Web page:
TOPEKA, Kan. (AP) — A national gun control group argues in a federal lawsuit that a Kansas law challenging federal authority to regulate guns is unconstitutional and endangers public safety.
The Washington-based Brady Center to Prevent Gun Violence filed the lawsuit Wednesday against a 2013 law declaring that the federal government has no authority to regulate guns manufactured, sold and kept only in Kansas.
The law also makes it a felony for any U.S. government employee to attempt to enforce federal regulations for Kansas-only firearms, ammunition or accessories.
The lawsuit says gun regulations fall under the power of Congress to regulate interstate commerce and the state is improperly trying to nullify federal law. It says the effects of not regulating some guns could be far-reaching.
Gov. Sam Brownback has promised to defend the law.
Kansas Attorney General Derek Schmidt released the following statement:
“We will defend this duly enacted Kansas law that was intended by the Legislature to safeguard Kansans’ rights under the Second and Tenth Amendments to the United States Constitution. This law has been in effect, unchanged, for more than a year, and the timing and tone of this election-year lawsuit are obviously political. We are reviewing the complaint and will respond in due course and in the proper legal forum.”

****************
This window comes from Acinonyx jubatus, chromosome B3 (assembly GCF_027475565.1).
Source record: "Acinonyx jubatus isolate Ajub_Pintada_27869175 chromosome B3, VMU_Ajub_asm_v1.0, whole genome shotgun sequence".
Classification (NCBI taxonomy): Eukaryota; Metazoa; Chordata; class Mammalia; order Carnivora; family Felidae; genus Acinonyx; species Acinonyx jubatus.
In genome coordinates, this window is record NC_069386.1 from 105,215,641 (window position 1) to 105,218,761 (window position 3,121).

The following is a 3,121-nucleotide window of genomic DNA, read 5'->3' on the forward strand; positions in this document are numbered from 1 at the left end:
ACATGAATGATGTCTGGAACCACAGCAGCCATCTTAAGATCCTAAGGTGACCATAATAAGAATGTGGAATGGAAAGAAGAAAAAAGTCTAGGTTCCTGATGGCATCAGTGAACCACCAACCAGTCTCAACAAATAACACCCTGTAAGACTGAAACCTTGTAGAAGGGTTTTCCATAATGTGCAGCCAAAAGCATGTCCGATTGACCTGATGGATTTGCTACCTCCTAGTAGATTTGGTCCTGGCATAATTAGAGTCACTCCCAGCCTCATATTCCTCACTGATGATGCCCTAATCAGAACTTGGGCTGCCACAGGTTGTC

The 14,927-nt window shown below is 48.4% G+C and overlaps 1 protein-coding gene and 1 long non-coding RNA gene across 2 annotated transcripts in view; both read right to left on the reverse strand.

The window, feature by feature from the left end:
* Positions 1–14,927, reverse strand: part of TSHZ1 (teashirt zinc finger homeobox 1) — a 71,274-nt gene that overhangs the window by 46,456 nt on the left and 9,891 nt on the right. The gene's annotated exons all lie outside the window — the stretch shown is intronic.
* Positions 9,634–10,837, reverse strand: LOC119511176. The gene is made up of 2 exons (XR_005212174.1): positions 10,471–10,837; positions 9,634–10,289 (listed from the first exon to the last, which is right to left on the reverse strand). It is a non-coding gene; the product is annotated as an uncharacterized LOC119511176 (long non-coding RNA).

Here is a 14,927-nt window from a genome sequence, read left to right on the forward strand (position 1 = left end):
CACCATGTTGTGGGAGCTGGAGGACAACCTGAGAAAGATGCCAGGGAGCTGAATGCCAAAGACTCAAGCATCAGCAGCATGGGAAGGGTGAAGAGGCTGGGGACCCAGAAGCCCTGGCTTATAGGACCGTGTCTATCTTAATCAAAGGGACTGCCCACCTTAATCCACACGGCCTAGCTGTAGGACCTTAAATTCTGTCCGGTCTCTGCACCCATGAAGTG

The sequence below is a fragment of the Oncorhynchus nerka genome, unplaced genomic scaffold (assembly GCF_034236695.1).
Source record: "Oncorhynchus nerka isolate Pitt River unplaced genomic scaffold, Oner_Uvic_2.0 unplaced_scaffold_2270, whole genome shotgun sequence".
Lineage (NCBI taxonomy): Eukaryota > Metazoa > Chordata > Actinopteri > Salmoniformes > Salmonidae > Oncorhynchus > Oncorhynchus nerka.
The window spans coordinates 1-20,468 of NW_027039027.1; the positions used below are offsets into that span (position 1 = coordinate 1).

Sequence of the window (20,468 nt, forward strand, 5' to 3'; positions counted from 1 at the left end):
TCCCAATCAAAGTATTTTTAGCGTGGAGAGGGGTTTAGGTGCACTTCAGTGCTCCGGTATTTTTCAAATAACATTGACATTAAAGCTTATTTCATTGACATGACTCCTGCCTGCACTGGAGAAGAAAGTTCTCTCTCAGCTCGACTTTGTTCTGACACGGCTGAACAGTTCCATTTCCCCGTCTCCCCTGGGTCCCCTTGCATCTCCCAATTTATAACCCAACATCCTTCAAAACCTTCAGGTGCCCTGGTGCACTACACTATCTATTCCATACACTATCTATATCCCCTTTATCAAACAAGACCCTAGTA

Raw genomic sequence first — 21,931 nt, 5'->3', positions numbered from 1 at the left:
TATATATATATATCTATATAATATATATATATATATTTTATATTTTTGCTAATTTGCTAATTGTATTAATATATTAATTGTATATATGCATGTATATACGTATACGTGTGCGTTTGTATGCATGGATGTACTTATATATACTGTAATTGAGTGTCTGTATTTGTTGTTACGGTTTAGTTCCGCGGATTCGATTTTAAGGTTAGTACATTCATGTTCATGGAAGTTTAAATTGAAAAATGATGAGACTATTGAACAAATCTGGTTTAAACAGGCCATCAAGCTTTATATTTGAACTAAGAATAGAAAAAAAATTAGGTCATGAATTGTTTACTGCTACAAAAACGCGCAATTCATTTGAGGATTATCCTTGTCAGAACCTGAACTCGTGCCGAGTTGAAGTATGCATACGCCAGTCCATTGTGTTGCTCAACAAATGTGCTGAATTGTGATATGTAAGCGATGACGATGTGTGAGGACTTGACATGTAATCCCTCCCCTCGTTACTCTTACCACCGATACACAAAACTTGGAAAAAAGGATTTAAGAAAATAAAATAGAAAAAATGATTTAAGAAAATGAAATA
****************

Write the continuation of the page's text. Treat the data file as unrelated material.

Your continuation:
A national gun control group is preparing to release the details of its legal challenge against a Kansas law declaring that the federal government has no authority to regulate guns manufactured, sold and kept only in the state.
The Washington-based Brady Center to Prevent Gun Violence had promised it would file a federal lawsuit Wednesday against the state law.
The Kansas law was enacted in 2013 and makes it a felony for any U.S. government employee to attempt to enforce a federal regulation or treaty when it comes to Kansas-only firearms, ammunition or accessories.
A similar law enacted in 2009 in Montana was struck down by the federal courts.
Kansas Gov. Sam Brownback is promising a vigorous defense of his state's law.